Disclaimer: I usually claim to be knowledgeable in what I blog about, but this time I do not claim to be. If you’re an expert, feel free to correct me, since I’ll probably be wrong most of the time.

Generally, when I write a handout on something, I’ll have two things: theorems, and problems. Theorems used were usually proved very long ago, and problems can easily be sourced as “2018/AMC 10A/25,” though (unfortunately) people don’t do the best job at citing and leave it as “2018 AMC 10,” which makes it take a while to find the problem.

Let’s take a look at what MLA has to say about citing your sources.

So, MLA, there’s this very helpful book for aspiring mathematicians. It is called, “the Art of Problem Solving: Volume 2.” Those of you who don’t know this are probably going on and searching it up, in which case it would be a good citation, since I made it easy to find.

Take for example, this imaginary quote from an imaginary chapter of my imaginary book.

A History of Logarithms

Chapter 1 – What is a Logarithm?

To understand the history of logarithms and their uses, we must first understand what exactly a logarithm is. For this task, I turn to Chapter 1 of “the Art of Problem Solving: Volume 2” for the definition of the logarithm and the six most important properties.

[insert definition]

[insert properties]

Now let’s let the MLA do this for us!

A History of Logarithms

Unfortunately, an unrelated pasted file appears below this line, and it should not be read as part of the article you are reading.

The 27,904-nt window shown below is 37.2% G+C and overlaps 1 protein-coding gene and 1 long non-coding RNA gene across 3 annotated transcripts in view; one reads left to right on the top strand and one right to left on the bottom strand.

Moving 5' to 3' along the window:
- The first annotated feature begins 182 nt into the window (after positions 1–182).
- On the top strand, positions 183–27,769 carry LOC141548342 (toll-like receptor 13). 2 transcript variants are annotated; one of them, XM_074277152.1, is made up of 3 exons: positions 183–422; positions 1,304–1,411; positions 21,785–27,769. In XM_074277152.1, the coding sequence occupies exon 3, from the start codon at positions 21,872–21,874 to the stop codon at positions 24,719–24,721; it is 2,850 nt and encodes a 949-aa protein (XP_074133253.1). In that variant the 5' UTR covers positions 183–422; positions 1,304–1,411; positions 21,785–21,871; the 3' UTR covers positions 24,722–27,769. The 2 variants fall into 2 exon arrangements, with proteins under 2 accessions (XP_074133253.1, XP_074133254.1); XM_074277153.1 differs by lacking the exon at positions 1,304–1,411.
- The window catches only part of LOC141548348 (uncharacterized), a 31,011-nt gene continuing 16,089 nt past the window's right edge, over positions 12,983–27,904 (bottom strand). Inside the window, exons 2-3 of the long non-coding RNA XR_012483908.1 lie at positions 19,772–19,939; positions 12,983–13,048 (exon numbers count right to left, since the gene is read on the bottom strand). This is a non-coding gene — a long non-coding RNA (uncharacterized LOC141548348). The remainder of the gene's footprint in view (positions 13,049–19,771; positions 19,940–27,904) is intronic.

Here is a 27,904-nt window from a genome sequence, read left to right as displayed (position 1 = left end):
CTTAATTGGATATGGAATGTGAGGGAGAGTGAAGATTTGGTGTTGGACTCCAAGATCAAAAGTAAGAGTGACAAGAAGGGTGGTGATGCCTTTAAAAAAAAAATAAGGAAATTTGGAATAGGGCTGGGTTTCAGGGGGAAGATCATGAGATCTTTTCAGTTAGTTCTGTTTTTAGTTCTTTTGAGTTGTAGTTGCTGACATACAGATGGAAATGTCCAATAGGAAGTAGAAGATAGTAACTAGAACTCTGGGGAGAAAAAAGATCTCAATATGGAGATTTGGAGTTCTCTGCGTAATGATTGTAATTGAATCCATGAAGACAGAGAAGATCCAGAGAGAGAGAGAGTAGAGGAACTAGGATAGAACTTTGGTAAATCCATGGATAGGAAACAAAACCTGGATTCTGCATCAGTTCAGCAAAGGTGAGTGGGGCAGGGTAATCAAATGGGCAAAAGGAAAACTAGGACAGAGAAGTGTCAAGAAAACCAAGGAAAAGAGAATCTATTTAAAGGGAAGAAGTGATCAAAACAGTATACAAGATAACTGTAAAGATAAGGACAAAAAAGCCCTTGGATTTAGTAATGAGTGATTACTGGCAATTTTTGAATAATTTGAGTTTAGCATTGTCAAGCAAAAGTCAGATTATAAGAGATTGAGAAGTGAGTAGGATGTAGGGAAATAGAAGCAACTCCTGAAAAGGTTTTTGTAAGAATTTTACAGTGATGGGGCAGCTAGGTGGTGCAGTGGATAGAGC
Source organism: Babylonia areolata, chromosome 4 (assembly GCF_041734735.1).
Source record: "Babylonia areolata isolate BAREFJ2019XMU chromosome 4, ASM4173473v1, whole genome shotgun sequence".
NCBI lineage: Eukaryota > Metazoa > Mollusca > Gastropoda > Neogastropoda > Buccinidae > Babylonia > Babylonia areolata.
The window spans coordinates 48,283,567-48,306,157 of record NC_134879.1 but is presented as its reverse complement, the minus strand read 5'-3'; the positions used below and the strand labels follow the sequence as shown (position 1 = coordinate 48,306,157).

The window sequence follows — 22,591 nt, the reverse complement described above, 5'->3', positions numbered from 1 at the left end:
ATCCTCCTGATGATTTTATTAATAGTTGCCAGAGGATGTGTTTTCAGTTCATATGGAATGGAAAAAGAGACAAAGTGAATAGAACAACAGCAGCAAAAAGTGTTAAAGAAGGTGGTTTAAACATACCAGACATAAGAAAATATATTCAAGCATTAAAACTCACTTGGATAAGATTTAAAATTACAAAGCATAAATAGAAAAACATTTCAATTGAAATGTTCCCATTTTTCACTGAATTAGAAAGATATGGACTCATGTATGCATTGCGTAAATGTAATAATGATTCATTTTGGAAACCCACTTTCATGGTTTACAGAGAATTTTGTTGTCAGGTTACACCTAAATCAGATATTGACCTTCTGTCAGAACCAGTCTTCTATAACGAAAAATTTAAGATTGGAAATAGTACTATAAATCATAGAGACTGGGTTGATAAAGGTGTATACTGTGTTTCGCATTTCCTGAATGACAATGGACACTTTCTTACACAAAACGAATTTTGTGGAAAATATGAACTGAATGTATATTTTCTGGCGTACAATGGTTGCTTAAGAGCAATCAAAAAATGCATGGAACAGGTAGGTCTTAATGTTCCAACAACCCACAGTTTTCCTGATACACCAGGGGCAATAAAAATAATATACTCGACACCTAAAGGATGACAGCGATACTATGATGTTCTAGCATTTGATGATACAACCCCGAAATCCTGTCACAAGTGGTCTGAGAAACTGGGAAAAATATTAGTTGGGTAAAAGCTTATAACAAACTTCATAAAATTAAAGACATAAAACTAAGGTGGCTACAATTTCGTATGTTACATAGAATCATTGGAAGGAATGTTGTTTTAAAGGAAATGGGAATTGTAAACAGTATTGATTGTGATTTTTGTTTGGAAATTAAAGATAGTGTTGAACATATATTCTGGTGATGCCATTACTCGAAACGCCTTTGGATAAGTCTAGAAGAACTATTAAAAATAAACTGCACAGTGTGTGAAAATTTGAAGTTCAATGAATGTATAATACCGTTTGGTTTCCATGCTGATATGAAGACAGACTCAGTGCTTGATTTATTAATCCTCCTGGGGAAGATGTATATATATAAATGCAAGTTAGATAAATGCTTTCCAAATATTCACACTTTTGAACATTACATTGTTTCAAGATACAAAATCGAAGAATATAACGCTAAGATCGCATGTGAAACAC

Chapter 1 – What is a Logarithm?

To understand the history of logarithms and their uses, we must first understand what exactly a logarithm is.

[insert definition]

[insert properties]

Then, you get to flip to the end of the book, find the bibliography (this is much more annoying the further in you get), and it will say this following:

Works Cited

Rusczyk, Richard, and Sandor Lehoczky. The Art of Problem Solving. AoPS Inc., 2013.

Insert source here.

Hanging indents suck.

Here’s my initial reaction to this:

When did you use this source? Which AoPS book is this? What counts as a citation? What section did you use? What is wrong with you?

After I calm down, my thought-out and reasonable response would be this: “You can go screw yourself.”

(Note: The original draft of this post had an endnote, and a rant on why footnotes are far superior. Then I remembered that many people will simply put “Bibliography” and have no reasonable way aside from guessing to know where each reference fits in, making it even more annoying.)

How to Fix MLA

I’m not an English/History teacher or professor. If my peers did this, I would be extremely annoyed, but they don’t. Ideally, English teachers would have other English teachers to tell them that they need to stop making their citations so lengthy, effort-requiring, yet worthless. This should mean that I don’t care about MLA citations, since it’s not my place and they don’t affect me.

However, due to the dreadful government institution that serves barely-edible food, has people stand in an orderly grid-ish fashion to take rollcall, has iron gates as a security feature, has officers that patrol the campus, is filled with zero-tolerance policies, and has a schedule strictly to the minute, this becomes my business. (And for those of you wondering whether this is school or prison, this is school. Prison inmates don’t have to write English essays, which may be the only difference.)

The true fault does not lie with the MLA. The fault lies with English and History teachers around the country. If they’d let me write my papers the way I write them, while actually demanding a satisfactory result (i.e. don’t give me 100% for sucking up in the entire essay), I wouldn’t complain about the actions of a far-off organization. When they make me adhere to the standards of a far-off organization, I expose the sheer stupidity of said standards.

TL;DR: Stop making kids do MLA citations!


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